The Wiki Blackout

Andrew Sullivan —  Jan 18 2012 @ 8:02am

Screen shot 2012-01-18 at 2.52.25 AM

What happened:

The Stop Online Piracy Act (SOPA) and Protect IP Act (PIPA) are landing in the U.S. Senate next week and a whirlpool of online protest has fired up again. The two bills intend to stop online piracy and protect copyright holders, however, critics claim they infringe upon creativity, Internet security and innovation by punishing websites that link to any copyright-infringing sites, even by accident. Wikipedia and a number of major sites including Reddit, Mozilla and TwitPic will go offline on Wednesday to protest. Wikipedia co-founder Jimmy Wales made the announcement on Twitter, joking that students should "do [their] homework early."

But there are plenty of ways to bypass the blackout:

[T]yping in a Web browser (or any of the site’s pages for that matter), and as the page loads, pressing the escape key, circumvents or stops the blackout placeholder page from appearing. Timing the maneuver exactly right, may take a few tries. The Wikipedia mobile app appears to be alive and working well too.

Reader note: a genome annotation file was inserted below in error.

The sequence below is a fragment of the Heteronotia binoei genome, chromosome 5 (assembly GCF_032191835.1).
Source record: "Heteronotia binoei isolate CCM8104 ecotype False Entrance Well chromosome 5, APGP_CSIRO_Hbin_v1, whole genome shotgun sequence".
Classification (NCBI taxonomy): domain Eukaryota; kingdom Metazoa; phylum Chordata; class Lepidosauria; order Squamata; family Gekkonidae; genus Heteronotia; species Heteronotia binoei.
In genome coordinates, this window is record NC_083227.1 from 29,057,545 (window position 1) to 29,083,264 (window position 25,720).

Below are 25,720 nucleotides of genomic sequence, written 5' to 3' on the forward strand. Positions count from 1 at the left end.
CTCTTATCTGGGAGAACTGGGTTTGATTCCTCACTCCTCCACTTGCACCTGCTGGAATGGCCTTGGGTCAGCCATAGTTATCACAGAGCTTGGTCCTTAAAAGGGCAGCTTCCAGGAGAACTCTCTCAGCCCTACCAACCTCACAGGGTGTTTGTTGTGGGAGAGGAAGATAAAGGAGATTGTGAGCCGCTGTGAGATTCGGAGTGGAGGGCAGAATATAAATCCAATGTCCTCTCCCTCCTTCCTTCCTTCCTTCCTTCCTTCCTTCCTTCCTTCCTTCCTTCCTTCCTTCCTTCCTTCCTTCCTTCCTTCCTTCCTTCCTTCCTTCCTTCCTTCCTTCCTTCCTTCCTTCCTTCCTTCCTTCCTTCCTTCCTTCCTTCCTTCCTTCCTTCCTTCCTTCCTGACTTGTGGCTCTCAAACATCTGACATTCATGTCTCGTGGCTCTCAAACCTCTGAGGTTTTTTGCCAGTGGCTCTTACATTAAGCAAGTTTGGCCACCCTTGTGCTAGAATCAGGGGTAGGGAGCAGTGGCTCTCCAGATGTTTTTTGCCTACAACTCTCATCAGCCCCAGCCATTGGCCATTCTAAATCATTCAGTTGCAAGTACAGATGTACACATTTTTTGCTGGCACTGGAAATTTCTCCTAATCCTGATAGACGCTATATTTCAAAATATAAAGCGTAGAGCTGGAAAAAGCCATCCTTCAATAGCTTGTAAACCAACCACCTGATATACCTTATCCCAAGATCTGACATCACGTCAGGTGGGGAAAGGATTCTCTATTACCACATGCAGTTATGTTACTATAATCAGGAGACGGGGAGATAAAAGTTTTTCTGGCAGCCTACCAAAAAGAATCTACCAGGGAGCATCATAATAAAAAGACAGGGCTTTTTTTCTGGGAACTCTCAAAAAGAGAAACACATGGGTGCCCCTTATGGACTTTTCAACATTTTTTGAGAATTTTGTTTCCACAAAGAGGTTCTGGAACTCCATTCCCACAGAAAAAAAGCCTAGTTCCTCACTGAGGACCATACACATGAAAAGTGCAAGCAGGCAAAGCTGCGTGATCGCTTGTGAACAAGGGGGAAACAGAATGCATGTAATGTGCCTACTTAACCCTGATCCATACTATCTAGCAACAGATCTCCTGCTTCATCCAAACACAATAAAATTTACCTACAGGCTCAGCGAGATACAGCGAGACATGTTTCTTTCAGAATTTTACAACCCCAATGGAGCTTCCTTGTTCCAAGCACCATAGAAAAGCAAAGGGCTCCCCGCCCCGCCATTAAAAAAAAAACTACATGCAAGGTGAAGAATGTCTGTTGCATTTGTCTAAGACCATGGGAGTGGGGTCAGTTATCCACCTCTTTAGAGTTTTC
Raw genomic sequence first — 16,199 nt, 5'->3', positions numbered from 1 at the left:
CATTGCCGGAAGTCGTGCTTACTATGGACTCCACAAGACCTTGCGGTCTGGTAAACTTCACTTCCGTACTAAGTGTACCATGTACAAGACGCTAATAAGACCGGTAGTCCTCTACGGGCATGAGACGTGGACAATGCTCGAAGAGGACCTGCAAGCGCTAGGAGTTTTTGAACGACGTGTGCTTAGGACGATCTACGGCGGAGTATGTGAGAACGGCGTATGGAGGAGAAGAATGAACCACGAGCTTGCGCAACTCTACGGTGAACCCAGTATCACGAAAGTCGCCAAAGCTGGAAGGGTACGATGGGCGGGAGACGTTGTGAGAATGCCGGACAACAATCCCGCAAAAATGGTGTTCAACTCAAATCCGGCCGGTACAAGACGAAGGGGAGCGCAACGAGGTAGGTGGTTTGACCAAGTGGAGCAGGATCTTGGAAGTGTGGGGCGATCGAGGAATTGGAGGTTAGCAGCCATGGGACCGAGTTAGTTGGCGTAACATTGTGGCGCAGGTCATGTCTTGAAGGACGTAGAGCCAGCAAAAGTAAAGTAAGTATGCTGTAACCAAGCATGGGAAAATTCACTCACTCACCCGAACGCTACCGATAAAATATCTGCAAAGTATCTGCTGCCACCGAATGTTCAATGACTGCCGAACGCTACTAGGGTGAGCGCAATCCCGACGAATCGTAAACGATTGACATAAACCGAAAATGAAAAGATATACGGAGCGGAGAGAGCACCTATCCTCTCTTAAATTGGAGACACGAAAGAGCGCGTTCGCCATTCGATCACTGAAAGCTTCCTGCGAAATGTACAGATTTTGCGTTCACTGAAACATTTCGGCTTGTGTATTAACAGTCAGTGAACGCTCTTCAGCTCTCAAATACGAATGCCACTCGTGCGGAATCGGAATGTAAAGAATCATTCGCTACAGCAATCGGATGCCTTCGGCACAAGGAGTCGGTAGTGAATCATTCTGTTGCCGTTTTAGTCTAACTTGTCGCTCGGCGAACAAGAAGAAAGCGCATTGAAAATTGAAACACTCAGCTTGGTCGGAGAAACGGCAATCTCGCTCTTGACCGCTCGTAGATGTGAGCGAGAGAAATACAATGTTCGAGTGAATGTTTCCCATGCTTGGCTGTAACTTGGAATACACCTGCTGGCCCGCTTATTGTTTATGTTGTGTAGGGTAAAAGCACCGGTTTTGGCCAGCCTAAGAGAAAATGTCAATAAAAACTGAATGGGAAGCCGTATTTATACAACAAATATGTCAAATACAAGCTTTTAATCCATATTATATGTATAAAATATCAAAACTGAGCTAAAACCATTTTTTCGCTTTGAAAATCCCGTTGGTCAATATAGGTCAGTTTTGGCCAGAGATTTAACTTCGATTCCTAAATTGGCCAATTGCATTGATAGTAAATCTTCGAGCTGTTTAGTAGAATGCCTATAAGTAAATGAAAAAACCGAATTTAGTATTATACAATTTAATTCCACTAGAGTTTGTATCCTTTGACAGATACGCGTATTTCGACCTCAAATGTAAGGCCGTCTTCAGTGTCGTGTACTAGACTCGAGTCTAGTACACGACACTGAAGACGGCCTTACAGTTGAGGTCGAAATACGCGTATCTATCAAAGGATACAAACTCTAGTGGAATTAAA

Madrigal has more:

Atlantic friend and contributor Philip Bump created a simple site — — that lets you search Google's cache of Wikipedia to find recent copies of articles. Obviously, the cached versions of the millions of Wikipedia articles won't retain their full functionality, but as a temporary Wikipedia replacement, it's pretty slick.  The site [is] also a great reminder that the Internet is very good at defeating attempts to restrict information flow by anyone, even those people protesting to keep the flow unfettered.

(Above tweets via herpderpedia, which is chronicling the collective freakout. Hat tip: Ralph Bodenner)